Offline DoctorBeaver

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Re: How do bio-fuels affect food prices?
« Reply #4 on: 16/04/2008 22:01:38 »
NO - Biofules are not even economically feasible - electric cars are much more efficient and less polluting.

Electric cars are fine for shopping, or popping round to see Great Aunt Mary on Sunday afternoons; but for long journeys they are totally impractical. There needs to be a quantum leap in technology to make them a truly viable proposition.

Incidentally, on a test run from London to Vienna, the Toyota Prius - flagship of the Green Holier-than-thou Brigade - used more fuel than a 520d BMW.
 

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How do bio-fuels affect food prices?
« Reply #5 on: 17/04/2008 00:42:12 »
Incidentally, on a test run from London to Vienna, the Toyota Prius - flagship of the Green Holier-than-thou Brigade - used more fuel than a 520d BMW.

There have been many such examples where the Prius has performed badly on long distance runs.  The Prius excels in an urban environment, where a lot of time is spend standing at traffic lights, or slowing down for traffic; but at constant it will always be at a disadvantage.
 

Offline DoctorBeaver

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How do bio-fuels affect food prices?
« Reply #6 on: 17/04/2008 04:37:13 »
Incidentally, on a test run from London to Vienna, the Toyota Prius - flagship of the Green Holier-than-thou Brigade - used more fuel than a 520d BMW.

There have been many such examples where the Prius has performed badly on long distance runs.  The Prius excels in an urban environment, where a lot of time is spend standing at traffic lights, or slowing down for traffic; but at constant it will always be at a disadvantage.

And they're ugly.
 

another_someone

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How do bio-fuels affect food prices?
« Reply #7 on: 17/04/2008 14:56:29 »
And they're ugly.

Ugly is at least interesting, and often has its own charm - the trouble with most modern cars is not that they are ugly (just think of the 2CV6 for ugly), but that they are boring.
 

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How do bio-fuels affect food prices?
« Reply #8 on: 17/04/2008 15:55:48 »
Interesting I heard today that actually the reason why food Price's have increased so much, is actually because the west is consuming more, that makes sense to me; the reality is we make enough food, but the west is eating it all and pushing up the price.

I was listening to an environmentalist yesterday, who said that he would rather people used petrol, than bio-fuels, because he thought that bio-fuels caused more pollution. When asked why, he said ´because land that was used for farming food, was now being used for bio-fuels and some people(apparently) had to clear more rain forest to make up the land used for bio-fuels´.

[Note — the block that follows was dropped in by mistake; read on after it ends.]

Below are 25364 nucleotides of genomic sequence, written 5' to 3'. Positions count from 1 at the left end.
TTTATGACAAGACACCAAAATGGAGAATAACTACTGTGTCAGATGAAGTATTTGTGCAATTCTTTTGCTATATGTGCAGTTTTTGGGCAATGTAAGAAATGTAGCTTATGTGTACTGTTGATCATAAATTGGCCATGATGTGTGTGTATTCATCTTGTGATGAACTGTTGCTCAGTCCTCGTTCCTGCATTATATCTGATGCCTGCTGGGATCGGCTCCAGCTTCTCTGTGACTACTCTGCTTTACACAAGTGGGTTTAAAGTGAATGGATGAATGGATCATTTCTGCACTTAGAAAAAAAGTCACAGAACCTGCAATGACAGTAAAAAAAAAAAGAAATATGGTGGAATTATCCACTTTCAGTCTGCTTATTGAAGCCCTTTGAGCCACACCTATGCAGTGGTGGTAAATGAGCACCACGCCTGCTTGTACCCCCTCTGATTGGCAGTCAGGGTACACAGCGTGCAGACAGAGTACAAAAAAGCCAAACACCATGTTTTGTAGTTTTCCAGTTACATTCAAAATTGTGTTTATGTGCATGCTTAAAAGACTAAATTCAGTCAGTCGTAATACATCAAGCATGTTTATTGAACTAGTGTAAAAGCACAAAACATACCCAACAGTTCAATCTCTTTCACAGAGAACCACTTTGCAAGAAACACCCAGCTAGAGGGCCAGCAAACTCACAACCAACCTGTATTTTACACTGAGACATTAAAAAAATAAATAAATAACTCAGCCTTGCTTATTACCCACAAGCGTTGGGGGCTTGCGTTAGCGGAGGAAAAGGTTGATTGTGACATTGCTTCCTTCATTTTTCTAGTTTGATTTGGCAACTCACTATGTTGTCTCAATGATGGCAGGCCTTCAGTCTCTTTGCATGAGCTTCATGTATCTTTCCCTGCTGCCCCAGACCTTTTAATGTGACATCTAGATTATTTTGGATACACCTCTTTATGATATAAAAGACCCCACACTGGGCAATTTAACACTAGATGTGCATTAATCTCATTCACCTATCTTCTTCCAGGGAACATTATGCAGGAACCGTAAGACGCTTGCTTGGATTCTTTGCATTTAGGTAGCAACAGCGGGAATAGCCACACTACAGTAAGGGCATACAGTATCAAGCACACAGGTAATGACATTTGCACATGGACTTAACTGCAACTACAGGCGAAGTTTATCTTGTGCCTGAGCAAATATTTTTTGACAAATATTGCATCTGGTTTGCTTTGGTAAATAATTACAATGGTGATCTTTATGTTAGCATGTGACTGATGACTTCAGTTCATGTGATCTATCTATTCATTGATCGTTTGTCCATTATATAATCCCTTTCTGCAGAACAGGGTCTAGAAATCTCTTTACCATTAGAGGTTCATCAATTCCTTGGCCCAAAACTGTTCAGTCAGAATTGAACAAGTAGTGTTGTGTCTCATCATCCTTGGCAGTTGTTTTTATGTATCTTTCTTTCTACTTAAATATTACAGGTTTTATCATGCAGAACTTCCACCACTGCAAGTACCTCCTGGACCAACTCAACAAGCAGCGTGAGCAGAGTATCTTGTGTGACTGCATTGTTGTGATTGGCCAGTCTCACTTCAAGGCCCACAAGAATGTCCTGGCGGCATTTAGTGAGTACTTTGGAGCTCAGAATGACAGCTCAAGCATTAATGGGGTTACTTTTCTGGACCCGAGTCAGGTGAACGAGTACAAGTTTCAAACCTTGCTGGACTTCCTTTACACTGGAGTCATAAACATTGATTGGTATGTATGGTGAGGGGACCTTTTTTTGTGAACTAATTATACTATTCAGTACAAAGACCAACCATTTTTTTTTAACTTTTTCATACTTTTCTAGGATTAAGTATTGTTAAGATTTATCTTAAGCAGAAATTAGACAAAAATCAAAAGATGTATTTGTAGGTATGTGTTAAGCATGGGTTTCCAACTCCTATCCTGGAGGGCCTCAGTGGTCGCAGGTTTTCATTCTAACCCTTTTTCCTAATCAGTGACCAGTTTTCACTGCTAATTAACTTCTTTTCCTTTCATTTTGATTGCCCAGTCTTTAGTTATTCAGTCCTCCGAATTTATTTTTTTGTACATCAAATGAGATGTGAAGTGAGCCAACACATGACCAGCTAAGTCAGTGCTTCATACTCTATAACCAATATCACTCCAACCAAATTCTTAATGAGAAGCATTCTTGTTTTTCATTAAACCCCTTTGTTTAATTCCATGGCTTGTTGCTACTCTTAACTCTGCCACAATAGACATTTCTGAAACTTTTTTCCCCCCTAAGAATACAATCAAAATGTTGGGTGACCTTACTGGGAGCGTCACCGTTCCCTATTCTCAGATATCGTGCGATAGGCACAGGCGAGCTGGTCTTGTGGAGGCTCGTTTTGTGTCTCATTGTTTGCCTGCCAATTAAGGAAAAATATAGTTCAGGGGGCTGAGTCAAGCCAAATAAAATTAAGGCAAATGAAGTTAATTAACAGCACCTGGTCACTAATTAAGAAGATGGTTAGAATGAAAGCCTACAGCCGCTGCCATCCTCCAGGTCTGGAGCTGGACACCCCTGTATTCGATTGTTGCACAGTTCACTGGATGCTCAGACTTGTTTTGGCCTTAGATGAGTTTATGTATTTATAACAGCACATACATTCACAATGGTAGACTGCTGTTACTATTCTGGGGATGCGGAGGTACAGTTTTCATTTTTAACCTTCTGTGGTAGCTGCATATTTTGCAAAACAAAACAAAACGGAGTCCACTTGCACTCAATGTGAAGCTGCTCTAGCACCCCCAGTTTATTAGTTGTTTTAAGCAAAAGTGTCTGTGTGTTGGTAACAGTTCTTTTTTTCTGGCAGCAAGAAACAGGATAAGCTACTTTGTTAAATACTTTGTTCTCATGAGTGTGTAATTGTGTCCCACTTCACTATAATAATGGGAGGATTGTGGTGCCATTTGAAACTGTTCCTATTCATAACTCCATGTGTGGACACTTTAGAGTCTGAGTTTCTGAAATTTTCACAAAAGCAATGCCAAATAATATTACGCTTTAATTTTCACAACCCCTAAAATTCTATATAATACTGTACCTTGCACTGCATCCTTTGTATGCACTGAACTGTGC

I disagree, the rain forest clearing was happening anyway, long before bio-fuels came along, according to a lady I also listened to yesterday, involved in sugar cain they use the same crop to make sugar and the fuel, I think because it's different parts of the plant used for each, someone will have to clarify that though.

But anyway the reporter then said to this environmentalist "So what do you think we should do? Because you don't want us to use bio-fuels or petrol, so what's you're answer?" and you know what the environmentalist said?

He said "we need to reduce demand!"

Right, his answer is:- ´don´t drive anymore´. That's his answer- we all need to stop driving.

I am a ´community of solutions´ person, I really think there is a place for bio-fuels, fuel-cells, electric-taxis, better buses, trains and trams, so to me it's the best answer in best area.

I will add that I really don't think bio-fuel in anyway have helped push up food prices, and producers don't have to sell at market rates, they can sell at what ever price they want to(especially the subsidised farmers, they get paid regardless) others must break even that´s your minimum price-the breakeven point, adding on a little for transport can hardly account for the whole increase.

So I blame:- Greed and(as that guy said today on the radio) over consumption by the west.
« Last Edit: 17/04/2008 15:57:24 by JOLLY »
 

Offline that mad man

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How do bio-fuels affect food prices?
« Reply #9 on: 17/04/2008 16:12:31 »
A small quote from today's news on the BBC.

http://news.bbc.co.uk/1/hi/sci/tech/7351766.stm

"Brazil's President Luiz Inacio Lula da Silva has rejected allegations that biofuels are responsible for the recent rise in global food prices.